Valjean’s disposition not to segregate his beneficiaries is not fully correct, however. He does treat people with whom he is closely affiliated differently; his profound affection for Cosette makes Cosette the apple of his eyes. Musicals or movies adapted from books often unintentionally misrepresent the true character of the actors, but this is not true for Valjean in Les Miserablés. As depicted in Tom Hooper’s motion picture, Valjean caressed Cosette, fell in love with her the first night he met her in the woods where she was carrying a pail of the Thénardiers. (A Golden Globe-nominated soundtrack, ‘Suddenly,’ perfectly illustrates this particular scene). At first I was pessimistic. I initially thought that his love is superficial and unnatural, as he does it simply to repay his indebtedness and promise to Fantine, Cosette’s mother. But throughout the book, his love for Cosette never withers. In fact, it develops as Cosette grows into a prepossessing young lady.  He would do anything for Cosette, be it carrying a ‘dead’ corpse of her lover, Marius, whom Valjean himself initially detested, within the gloomy sewers of Paris or not spending hundred thousands of francs for Cosette and Marius to inherit after her marriage. His royal treatment of Cosette displays that Cosette’s happiness is transferable to his happiness; that whatever pleases Cosette pleases him. His actions to maximize Cosette’s utility might entail sacrificing himself and exposing himself to extreme risk, which means that Valjean values Cosette more than himself. He values Cosette more than anybody else living in Hugo’s Parisian realm. If we juxtapose this with the previous discussion, where Valjean helps the poor but in the same time provides Cosette with more resources, we found that Valjean acknowledges the equal moral worth of human beings but in the same time, believes that he should not have an equal moral concern for every individual. While he respects every human being, he chooses to be more concerned of Cosette than of himself and of other people. Not all fathers in our world have this characteristic that I think is morally permissible and commendable.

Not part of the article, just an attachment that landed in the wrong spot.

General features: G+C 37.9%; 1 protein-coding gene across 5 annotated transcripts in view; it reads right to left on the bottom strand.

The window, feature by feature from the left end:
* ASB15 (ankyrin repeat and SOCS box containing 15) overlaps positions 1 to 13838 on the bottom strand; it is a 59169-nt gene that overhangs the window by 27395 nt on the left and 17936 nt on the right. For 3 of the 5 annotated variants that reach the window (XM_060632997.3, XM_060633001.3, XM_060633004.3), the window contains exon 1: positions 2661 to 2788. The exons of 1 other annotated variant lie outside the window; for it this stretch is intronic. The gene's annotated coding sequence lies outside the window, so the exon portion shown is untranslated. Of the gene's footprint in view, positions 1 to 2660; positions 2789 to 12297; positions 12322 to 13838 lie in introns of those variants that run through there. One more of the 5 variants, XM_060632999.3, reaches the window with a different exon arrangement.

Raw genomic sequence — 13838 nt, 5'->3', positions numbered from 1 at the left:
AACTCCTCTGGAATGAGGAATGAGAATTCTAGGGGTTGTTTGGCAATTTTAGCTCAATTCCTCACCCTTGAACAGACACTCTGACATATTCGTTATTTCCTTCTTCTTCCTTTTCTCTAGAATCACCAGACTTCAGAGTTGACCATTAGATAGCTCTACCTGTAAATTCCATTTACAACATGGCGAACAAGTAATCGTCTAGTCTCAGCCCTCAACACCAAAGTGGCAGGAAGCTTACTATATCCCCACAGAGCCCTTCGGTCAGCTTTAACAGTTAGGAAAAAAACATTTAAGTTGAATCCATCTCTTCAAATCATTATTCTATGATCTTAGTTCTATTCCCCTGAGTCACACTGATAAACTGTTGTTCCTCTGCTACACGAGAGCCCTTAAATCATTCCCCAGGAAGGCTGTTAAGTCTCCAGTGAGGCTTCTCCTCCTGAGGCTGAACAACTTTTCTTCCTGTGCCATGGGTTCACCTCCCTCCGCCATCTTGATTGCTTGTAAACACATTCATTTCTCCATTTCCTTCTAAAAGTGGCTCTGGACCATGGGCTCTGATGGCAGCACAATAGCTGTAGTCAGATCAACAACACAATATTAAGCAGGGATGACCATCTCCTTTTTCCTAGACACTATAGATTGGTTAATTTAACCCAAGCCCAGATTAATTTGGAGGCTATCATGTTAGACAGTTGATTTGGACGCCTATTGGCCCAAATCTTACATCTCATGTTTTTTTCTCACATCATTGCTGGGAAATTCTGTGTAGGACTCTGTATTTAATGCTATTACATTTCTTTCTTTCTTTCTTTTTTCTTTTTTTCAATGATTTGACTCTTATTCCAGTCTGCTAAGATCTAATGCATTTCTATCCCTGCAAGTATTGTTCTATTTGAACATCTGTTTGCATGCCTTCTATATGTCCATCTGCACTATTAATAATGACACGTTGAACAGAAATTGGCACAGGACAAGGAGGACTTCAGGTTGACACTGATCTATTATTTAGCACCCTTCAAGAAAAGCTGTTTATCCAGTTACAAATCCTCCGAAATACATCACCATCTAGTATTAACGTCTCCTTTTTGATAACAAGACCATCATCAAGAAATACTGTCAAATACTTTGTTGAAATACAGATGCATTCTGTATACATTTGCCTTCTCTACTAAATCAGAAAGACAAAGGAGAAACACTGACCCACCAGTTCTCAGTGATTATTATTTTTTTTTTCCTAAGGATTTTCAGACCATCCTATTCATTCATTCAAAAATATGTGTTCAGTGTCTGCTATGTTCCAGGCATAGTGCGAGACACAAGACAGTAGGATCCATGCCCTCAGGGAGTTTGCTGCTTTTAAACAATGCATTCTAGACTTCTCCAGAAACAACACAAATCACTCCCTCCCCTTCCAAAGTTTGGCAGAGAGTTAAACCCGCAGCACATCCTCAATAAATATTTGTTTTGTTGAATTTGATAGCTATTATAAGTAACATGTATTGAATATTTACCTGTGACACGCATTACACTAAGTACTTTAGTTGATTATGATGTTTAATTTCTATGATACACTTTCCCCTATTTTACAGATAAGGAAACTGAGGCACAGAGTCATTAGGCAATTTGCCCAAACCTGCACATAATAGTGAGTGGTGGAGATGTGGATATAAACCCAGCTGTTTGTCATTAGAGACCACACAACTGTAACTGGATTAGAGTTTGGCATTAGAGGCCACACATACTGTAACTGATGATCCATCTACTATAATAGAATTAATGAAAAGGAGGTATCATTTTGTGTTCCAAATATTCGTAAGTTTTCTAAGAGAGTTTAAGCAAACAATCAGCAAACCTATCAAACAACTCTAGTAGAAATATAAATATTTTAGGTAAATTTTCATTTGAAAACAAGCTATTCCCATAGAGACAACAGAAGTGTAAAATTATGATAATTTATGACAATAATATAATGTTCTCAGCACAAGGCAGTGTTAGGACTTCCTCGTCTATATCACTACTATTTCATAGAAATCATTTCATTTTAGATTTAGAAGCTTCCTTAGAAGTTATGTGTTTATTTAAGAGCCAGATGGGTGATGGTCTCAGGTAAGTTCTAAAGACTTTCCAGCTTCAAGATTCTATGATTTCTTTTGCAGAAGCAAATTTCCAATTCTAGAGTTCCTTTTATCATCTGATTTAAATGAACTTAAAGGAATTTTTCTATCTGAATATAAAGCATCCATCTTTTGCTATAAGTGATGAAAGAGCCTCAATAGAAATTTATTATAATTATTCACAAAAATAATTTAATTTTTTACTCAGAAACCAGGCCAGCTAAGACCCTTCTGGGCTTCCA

One last admirable characteristic of Valjean: he respects the traditional just cause for murdering, which is self-defense. He refuses to kill under the name of redemption; he refrains from pulling the trigger of his gun under an indirect threat. Those are not his just causes for killing human beings. He adheres to this philosophy even when he is faced with the perfect opportunity to kill—when Javert, his adversary demands to be killed. This, I believe, is an extraordinary display of chivalry.

Advertisements